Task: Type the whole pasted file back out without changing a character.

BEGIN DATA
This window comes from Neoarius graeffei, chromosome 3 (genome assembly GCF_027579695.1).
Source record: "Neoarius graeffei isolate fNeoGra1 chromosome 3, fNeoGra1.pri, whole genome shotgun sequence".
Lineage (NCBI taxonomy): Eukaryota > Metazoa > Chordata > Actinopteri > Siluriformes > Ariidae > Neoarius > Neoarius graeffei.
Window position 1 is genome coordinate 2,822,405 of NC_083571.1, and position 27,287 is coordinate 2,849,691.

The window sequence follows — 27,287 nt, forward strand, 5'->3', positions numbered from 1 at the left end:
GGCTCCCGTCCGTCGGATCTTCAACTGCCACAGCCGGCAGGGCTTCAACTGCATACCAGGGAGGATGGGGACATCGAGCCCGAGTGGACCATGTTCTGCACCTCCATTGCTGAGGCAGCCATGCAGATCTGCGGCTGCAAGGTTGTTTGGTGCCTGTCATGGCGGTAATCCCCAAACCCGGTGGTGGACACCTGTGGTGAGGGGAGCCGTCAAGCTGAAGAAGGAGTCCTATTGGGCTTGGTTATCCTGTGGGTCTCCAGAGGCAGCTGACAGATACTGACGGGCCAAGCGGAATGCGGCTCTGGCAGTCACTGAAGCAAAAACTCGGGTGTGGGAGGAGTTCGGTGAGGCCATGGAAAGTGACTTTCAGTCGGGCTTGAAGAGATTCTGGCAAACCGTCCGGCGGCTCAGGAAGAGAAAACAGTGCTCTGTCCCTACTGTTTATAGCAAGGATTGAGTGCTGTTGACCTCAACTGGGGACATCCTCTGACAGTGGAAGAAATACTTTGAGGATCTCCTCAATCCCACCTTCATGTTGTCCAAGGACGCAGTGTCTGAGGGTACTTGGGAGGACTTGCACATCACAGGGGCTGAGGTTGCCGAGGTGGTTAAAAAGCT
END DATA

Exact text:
This window comes from Neoarius graeffei, chromosome 3 (genome assembly GCF_027579695.1).
Source record: "Neoarius graeffei isolate fNeoGra1 chromosome 3, fNeoGra1.pri, whole genome shotgun sequence".
Lineage (NCBI taxonomy): Eukaryota > Metazoa > Chordata > Actinopteri > Siluriformes > Ariidae > Neoarius > Neoarius graeffei.
Window position 1 is genome coordinate 2,822,405 of NC_083571.1, and position 27,287 is coordinate 2,849,691.

The window sequence follows — 27,287 nt, forward strand, 5'->3', positions numbered from 1 at the left end:
GGCTCCCGTCCGTCGGATCTTCAACTGCCACAGCCGGCAGGGCTTCAACTGCATACCAGGGAGGATGGGGACATCGAGCCCGAGTGGACCATGTTCTGCACCTCCATTGCTGAGGCAGCCATGCAGATCTGCGGCTGCAAGGTTGTTTGGTGCCTGTCATGGCGGTAATCCCCAAACCCGGTGGTGGACACCTGTGGTGAGGGGAGCCGTCAAGCTGAAGAAGGAGTCCTATTGGGCTTGGTTATCCTGTGGGTCTCCAGAGGCAGCTGACAGATACTGACGGGCCAAGCGGAATGCGGCTCTGGCAGTCACTGAAGCAAAAACTCGGGTGTGGGAGGAGTTCGGTGAGGCCATGGAAAGTGACTTTCAGTCGGGCTTGAAGAGATTCTGGCAAACCGTCCGGCGGCTCAGGAAGAGAAAACAGTGCTCTGTCCCTACTGTTTATAGCAAGGATTGAGTGCTGTTGACCTCAACTGGGGACATCCTCTGACAGTGGAAGAAATACTTTGAGGATCTCCTCAATCCCACCTTCATGTTGTCCAAGGACGCAGTGTCTGAGGGTACTTGGGAGGACTTGCACATCACAGGGGCTGAGGTTGCCGAGGTGGTTAAAAAGCT